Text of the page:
Rank and file resistance

For high politics

Recent months have seen a number of industrial disputes, which, in the context of a whole period when strikes have been at an all-time low, might signal a revival in working class combativity.

After the February 5 action by tubeworkers against Blair's public-private partnership, London Underground Ltd accepted union proposals to establish a commission to monitor safety standards. On job security, it also agreed to set up a working group, which would "recommend how the issue can be taken forward".

Last week also saw members of the Transport and General Workers Union, which represents the majority of the workforce at the threatened Vauxhall plant in Luton, vote to take industrial action. There was a one-day unofficial 'duvet' protest.

This follows on from a number of other disputes: the Dudley hospital dispute, the Unison strike in Scotland and countless guerrilla actions by Royal Mail employees and, of course, council workers in Hackney have struck to defend jobs and services. Even labour aristocrats seem to be revolting. Air traffic controllers in the IPMS union have voted to ballot members on possible industrial action. The Blair government is attempting to partially privatise National Air Traffic Services along similar lines to London Underground by selling off 46% in the form of shareholdings to private companies.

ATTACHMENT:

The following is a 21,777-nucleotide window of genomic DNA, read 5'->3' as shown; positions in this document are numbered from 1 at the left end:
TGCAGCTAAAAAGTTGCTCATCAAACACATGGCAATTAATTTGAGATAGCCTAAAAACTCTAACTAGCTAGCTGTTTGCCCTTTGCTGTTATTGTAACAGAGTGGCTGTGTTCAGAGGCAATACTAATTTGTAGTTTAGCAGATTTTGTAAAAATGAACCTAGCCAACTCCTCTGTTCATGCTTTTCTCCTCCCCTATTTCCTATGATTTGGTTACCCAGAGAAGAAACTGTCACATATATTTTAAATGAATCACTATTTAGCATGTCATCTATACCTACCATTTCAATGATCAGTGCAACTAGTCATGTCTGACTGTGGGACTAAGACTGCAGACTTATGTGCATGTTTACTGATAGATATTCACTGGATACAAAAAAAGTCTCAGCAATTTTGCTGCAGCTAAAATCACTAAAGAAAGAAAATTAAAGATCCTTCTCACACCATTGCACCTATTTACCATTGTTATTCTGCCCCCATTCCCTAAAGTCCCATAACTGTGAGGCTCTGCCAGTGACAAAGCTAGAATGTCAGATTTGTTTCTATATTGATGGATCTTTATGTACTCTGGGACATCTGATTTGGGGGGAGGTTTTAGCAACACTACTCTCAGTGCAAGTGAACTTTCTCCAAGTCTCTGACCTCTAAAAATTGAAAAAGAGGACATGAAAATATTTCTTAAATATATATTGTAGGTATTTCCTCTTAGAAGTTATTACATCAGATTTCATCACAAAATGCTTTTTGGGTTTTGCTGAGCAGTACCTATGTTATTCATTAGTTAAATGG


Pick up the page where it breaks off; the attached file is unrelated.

Needless to say, the Socialist Workers Party has responded to these events in its usual fashion, citing them as proof positive that the much heralded "upturn" has arrived. Socialist Worker devoted a whole page to a message from the editor, Chris Harman, that details the reasons for a shift in the balance of the paper towards "devoting more pages than before to reports of meetings, protests, strike ballots and strikes" (February 10). In the opinion of comrade Harman the clutch of disputes occurring over the same period marks a "change in the outside world". Let us hope he is right.

Like a change in the weather, however, it seems that any increase in workers' willingness to fight is beyond the influence of conscious political intervention. The role of socialists is merely to greet the "upturn" and, when it arrives, to cheer on workers' own spontaneous actions. Any attempt at drawing the disputes together through politicising them is sadly missing.

The Socialist Alliance, of which the SWP is the largest component, recently organised a national day of action to protest at the state of the railways and back railworkers. It has also issued a leaflet in support of the tubeworkers, calling for action to roll back Blair's PPP.